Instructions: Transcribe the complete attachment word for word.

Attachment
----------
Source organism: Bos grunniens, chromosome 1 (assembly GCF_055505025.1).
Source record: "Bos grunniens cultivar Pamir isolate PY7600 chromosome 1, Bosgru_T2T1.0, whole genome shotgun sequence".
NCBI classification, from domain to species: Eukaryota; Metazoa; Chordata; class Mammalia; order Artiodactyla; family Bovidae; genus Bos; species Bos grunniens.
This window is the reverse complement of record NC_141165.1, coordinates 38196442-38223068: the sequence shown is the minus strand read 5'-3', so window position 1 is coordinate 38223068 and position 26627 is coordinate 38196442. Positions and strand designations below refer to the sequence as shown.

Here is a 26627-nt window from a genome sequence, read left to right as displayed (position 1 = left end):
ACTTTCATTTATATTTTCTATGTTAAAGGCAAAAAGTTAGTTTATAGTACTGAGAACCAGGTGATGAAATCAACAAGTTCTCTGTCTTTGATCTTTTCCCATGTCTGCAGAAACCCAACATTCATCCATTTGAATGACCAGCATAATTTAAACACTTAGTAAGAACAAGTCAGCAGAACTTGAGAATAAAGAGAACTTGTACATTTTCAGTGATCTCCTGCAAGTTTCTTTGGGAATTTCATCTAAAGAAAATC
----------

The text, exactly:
Source organism: Bos grunniens, chromosome 1 (assembly GCF_055505025.1).
Source record: "Bos grunniens cultivar Pamir isolate PY7600 chromosome 1, Bosgru_T2T1.0, whole genome shotgun sequence".
NCBI classification, from domain to species: Eukaryota; Metazoa; Chordata; class Mammalia; order Artiodactyla; family Bovidae; genus Bos; species Bos grunniens.
This window is the reverse complement of record NC_141165.1, coordinates 38196442-38223068: the sequence shown is the minus strand read 5'-3', so window position 1 is coordinate 38223068 and position 26627 is coordinate 38196442. Positions and strand designations below refer to the sequence as shown.

Here is a 26627-nt window from a genome sequence, read left to right as displayed (position 1 = left end):
ACTTTCATTTATATTTTCTATGTTAAAGGCAAAAAGTTAGTTTATAGTACTGAGAACCAGGTGATGAAATCAACAAGTTCTCTGTCTTTGATCTTTTCCCATGTCTGCAGAAACCCAACATTCATCCATTTGAATGACCAGCATAATTTAAACACTTAGTAAGAACAAGTCAGCAGAACTTGAGAATAAAGAGAACTTGTACATTTTCAGTGATCTCCTGCAAGTTTCTTTGGGAATTTCATCTAAAGAAAATC